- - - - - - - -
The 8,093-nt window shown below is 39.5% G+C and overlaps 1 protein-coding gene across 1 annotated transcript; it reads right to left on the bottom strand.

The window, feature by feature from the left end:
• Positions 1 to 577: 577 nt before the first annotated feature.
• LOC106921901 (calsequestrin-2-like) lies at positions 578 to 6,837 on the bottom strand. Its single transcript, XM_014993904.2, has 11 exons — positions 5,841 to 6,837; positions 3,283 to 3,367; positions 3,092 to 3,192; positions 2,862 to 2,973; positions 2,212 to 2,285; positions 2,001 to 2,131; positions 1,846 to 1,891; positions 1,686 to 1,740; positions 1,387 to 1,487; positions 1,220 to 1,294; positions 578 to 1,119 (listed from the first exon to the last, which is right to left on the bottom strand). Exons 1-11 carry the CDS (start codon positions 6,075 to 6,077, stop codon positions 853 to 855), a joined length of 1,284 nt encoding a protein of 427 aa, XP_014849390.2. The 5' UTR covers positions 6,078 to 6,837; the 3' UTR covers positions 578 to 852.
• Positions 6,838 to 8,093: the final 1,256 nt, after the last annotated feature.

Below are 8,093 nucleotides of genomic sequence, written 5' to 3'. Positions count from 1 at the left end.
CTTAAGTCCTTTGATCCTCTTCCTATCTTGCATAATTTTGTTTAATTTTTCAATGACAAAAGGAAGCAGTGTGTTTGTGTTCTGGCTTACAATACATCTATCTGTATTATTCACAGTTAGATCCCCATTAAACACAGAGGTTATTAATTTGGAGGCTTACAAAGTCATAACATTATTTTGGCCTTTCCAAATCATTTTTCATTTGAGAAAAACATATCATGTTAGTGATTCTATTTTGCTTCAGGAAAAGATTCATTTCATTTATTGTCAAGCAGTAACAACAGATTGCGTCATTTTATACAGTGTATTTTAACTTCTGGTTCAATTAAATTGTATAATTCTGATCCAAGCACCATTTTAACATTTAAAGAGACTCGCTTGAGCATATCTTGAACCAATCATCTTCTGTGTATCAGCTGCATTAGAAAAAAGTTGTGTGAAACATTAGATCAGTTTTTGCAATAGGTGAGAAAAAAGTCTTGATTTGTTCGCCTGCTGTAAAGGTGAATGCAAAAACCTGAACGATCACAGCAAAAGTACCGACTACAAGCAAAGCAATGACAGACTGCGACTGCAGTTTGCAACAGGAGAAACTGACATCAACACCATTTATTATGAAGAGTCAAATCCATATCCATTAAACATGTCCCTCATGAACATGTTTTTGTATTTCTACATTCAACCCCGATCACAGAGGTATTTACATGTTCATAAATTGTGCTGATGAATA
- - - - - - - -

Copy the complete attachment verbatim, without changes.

The 8,093-nt window shown below is 39.5% G+C and overlaps 1 protein-coding gene across 1 annotated transcript; it reads right to left on the bottom strand.

The window, feature by feature from the left end:
• Positions 1 to 577: 577 nt before the first annotated feature.
• LOC106921901 (calsequestrin-2-like) lies at positions 578 to 6,837 on the bottom strand. Its single transcript, XM_014993904.2, has 11 exons — positions 5,841 to 6,837; positions 3,283 to 3,367; positions 3,092 to 3,192; positions 2,862 to 2,973; positions 2,212 to 2,285; positions 2,001 to 2,131; positions 1,846 to 1,891; positions 1,686 to 1,740; positions 1,387 to 1,487; positions 1,220 to 1,294; positions 578 to 1,119 (listed from the first exon to the last, which is right to left on the bottom strand). Exons 1-11 carry the CDS (start codon positions 6,075 to 6,077, stop codon positions 853 to 855), a joined length of 1,284 nt encoding a protein of 427 aa, XP_014849390.2. The 5' UTR covers positions 6,078 to 6,837; the 3' UTR covers positions 578 to 852.
• Positions 6,838 to 8,093: the final 1,256 nt, after the last annotated feature.

Below are 8,093 nucleotides of genomic sequence, written 5' to 3'. Positions count from 1 at the left end.
CTTAAGTCCTTTGATCCTCTTCCTATCTTGCATAATTTTGTTTAATTTTTCAATGACAAAAGGAAGCAGTGTGTTTGTGTTCTGGCTTACAATACATCTATCTGTATTATTCACAGTTAGATCCCCATTAAACACAGAGGTTATTAATTTGGAGGCTTACAAAGTCATAACATTATTTTGGCCTTTCCAAATCATTTTTCATTTGAGAAAAACATATCATGTTAGTGATTCTATTTTGCTTCAGGAAAAGATTCATTTCATTTATTGTCAAGCAGTAACAACAGATTGCGTCATTTTATACAGTGTATTTTAACTTCTGGTTCAATTAAATTGTATAATTCTGATCCAAGCACCATTTTAACATTTAAAGAGACTCGCTTGAGCATATCTTGAACCAATCATCTTCTGTGTATCAGCTGCATTAGAAAAAAGTTGTGTGAAACATTAGATCAGTTTTTGCAATAGGTGAGAAAAAAGTCTTGATTTGTTCGCCTGCTGTAAAGGTGAATGCAAAAACCTGAACGATCACAGCAAAAGTACCGACTACAAGCAAAGCAATGACAGACTGCGACTGCAGTTTGCAACAGGAGAAACTGACATCAACACCATTTATTATGAAGAGTCAAATCCATATCCATTAAACATGTCCCTCATGAACATGTTTTTGTATTTCTACATTCAACCCCGATCACAGAGGTATTTACATGTTCATAAATTGTGCTGATGAATA